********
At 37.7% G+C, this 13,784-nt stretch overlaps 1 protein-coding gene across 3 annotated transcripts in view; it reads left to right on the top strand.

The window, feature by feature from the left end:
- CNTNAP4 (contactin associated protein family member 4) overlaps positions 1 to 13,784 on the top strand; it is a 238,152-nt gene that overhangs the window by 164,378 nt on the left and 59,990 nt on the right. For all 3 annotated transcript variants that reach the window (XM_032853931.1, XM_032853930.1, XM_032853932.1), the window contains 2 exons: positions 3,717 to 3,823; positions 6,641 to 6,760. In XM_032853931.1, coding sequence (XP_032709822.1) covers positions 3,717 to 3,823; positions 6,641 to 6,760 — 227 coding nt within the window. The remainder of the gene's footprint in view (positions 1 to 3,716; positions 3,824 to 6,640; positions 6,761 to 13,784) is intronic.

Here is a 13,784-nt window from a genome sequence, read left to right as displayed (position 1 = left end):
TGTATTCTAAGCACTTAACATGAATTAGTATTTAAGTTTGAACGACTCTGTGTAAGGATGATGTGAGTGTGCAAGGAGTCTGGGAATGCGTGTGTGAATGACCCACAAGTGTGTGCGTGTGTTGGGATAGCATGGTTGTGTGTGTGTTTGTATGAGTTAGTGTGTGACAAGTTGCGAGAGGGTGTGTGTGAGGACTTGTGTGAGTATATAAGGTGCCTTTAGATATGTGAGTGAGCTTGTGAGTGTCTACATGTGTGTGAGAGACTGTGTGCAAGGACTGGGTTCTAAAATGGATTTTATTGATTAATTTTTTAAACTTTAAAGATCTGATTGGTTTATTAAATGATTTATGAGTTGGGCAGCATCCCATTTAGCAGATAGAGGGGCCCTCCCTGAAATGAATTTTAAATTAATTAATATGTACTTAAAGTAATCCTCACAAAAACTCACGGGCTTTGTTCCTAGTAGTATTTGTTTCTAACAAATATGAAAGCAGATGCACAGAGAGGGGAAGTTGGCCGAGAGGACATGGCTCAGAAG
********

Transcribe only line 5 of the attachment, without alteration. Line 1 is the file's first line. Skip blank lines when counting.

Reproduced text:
TGTATTCTAAGCACTTAACATGAATTAGTATTTAAGTTTGAACGACTCTGTGTAAGGATGATGTGAGTGTGCAAGGAGTCTGGGAATGCGTGTGTGAATGACCCACAAGTGTGTGCGTGTGTTGGGATAGCATGGTTGTGTGTGTGTTTGTATGAGTTAGTGTGTGACAAGTTGCGAGAGGGTGTGTGTGAGGACTTGTGTGAGTATATAAGGTGCCTTTAGATATGTGAGTGAGCTTGTGAGTGTCTACATGTGTGTGAGAGACTGTGTGCAAGGACTGGGTTCTAAAATGGATTTTATTGATTAATTTTTTAAACTTTAAAGATCTGATTGGTTTATTAAATGATTTATGAGTTGGGCAGCATCCCATTTAGCAGATAGAGGGGCCCTCCCTGAAATGAATTTTAAATTAATTAATATGTACTTAAAGTAATCCTCACAAAAACTCACGGGCTTTGTTCCTAGTAGTATTTGTTTCTAACAAATATGAAAGCAGATGCACAGAGAGGGGAAGTTGGCCGAGAGGACATGGCTCAGAAG